Alicia Solow-Niederman

Associate Professor, George Washington University Law School

Alicia Solow-Niederman is an associate professor of law at The George Washington University Law School. Her research focuses on how to regulate emerging technologies, such as artificial intelligence, in a way that reckons with social, economic, and political power. With an emphasis on algorithmic accountability, data governance, and information privacy, Professor Solow-Niederman explores how digital technologies can both challenge longstanding regulatory approaches and expose underlying legal values.

Professor Solow-Niederman’s work has been published or is forthcoming in the Harvard Journal on Law & Technology, the Northwestern University Law Review, the Southern California Law Review, and the Berkeley Technology Law Journal, among other law reviews and peer-reviewed journals. Her piece on data breaches was selected as a winner of the 2017 Yale Law Journal Student Essay Competition. Professor Solow-Niederman is a member of the Electronic Privacy Information Center (EPIC) Advisory Board. She is also a faculty affiliate at Harvard University’s Berkman Klein Center for Internet & Society and a visiting fellow at the Yale Law School Information Society Project, where she has worked with the Media and Freedom Information Access Clinic on a series of FOIA requests concerning state government use of AI.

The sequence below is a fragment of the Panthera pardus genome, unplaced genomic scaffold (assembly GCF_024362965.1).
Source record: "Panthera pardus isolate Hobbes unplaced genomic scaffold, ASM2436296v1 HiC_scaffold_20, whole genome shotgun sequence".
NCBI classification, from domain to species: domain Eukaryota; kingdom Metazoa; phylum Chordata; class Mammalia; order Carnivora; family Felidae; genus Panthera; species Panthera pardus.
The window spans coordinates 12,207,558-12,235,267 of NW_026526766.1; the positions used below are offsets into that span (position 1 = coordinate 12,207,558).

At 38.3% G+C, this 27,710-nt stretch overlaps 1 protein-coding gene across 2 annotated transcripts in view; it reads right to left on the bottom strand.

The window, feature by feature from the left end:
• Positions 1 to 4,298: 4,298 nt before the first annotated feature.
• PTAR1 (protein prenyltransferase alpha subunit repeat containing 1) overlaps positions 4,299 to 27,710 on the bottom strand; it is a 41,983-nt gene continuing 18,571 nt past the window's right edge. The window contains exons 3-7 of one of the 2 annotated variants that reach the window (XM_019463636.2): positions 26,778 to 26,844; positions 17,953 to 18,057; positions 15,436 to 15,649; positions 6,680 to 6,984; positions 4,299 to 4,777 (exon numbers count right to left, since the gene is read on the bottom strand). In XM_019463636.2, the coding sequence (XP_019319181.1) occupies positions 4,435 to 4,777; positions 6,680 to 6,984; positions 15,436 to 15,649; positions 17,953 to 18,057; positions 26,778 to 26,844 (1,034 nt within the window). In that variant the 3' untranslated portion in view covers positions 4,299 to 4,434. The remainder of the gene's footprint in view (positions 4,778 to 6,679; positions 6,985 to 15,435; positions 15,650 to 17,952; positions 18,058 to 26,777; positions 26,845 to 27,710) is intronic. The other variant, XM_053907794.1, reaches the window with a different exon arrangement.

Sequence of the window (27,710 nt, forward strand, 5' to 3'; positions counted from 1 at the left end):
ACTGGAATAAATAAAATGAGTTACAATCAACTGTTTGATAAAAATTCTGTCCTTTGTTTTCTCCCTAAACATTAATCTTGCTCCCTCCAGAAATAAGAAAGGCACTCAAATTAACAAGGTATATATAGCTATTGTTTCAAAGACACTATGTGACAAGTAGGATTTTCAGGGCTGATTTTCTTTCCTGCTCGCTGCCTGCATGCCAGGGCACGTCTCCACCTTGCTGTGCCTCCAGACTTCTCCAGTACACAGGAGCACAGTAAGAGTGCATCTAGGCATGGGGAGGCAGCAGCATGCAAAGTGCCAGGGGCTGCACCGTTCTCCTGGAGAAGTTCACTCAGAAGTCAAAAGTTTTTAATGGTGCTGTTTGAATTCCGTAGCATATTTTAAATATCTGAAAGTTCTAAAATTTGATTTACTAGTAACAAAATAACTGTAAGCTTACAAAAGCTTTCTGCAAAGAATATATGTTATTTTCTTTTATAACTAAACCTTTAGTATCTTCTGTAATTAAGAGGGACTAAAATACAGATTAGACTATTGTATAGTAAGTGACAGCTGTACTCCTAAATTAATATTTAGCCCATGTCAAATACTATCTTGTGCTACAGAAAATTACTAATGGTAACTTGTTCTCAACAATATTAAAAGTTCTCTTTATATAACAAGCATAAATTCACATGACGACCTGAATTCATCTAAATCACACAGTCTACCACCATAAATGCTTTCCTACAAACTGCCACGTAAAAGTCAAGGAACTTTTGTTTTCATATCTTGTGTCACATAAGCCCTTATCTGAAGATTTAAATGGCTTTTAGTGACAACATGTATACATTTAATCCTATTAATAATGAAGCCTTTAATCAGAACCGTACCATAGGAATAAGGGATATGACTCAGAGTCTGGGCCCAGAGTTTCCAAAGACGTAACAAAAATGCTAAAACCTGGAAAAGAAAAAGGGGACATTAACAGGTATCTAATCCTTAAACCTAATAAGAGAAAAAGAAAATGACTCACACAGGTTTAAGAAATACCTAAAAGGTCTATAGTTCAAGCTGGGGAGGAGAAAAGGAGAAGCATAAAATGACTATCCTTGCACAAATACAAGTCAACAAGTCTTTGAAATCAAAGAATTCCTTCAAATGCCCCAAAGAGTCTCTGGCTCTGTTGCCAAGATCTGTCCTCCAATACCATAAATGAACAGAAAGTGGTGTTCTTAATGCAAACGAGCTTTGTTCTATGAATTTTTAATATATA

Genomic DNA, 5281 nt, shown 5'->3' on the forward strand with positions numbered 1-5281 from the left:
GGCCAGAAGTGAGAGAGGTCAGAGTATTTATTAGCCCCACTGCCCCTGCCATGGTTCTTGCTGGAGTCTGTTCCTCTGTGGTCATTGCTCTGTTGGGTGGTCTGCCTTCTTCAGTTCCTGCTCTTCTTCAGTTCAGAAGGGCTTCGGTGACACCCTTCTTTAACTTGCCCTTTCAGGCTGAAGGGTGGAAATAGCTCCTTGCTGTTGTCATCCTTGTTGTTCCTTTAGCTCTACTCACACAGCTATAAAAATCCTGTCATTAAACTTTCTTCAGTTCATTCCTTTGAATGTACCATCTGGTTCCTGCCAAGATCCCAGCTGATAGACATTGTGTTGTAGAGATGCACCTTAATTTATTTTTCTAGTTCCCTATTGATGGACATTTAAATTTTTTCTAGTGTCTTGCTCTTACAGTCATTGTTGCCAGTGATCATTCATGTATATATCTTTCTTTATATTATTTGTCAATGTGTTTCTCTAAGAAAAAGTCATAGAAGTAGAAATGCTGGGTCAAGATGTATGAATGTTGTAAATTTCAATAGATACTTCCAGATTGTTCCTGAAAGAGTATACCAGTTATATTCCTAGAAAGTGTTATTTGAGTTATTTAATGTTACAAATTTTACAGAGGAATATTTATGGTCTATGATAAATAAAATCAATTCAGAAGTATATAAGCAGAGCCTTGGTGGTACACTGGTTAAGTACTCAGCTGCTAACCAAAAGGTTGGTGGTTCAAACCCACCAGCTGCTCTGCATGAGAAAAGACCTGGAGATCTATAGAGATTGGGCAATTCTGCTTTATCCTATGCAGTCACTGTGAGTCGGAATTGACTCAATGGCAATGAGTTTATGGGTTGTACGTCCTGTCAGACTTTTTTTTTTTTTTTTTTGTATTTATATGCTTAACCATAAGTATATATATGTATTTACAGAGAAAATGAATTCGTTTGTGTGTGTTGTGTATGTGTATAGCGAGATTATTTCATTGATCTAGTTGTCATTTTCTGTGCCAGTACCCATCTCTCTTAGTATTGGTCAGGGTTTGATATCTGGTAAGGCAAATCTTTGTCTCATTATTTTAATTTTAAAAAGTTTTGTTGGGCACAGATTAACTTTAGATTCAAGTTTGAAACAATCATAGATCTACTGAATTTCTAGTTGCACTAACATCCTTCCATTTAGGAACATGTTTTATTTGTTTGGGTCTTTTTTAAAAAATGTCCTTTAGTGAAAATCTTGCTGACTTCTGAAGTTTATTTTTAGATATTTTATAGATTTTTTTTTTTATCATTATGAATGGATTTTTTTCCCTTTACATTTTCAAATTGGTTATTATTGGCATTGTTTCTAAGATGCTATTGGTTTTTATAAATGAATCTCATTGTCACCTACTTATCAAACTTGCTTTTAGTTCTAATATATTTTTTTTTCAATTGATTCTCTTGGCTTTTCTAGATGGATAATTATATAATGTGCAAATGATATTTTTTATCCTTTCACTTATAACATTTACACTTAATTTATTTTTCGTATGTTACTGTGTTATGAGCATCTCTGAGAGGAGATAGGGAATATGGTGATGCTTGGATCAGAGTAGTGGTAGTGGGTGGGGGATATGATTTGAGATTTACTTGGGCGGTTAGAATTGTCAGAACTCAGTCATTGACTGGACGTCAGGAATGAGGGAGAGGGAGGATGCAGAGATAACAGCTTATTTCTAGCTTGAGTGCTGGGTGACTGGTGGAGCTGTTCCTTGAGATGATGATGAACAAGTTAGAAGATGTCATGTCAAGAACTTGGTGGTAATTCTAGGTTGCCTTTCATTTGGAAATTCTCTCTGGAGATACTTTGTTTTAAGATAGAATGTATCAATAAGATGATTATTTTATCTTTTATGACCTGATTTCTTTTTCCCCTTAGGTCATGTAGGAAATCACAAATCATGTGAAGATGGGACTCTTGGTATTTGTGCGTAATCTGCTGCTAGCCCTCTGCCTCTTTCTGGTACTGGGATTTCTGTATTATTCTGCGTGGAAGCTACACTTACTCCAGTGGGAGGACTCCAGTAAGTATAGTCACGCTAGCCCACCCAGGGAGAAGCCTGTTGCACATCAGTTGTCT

Professor Solow-Niederman teaches or has taught courses in information privacy, technology and law, legislation and regulation, and torts. She clerked in U.S. District Court in the District of Columbia and served as Climenko Fellow at Harvard Law School and a fellow on AI, law, and policy at UCLA School of Law. Professor Solow-Niederman received her J.D., cum laude, from Harvard Law School and a B.A. with distinction in communication and political science from Stanford University. In her free time, she enjoys distance running, crossword puzzles, and ice cream.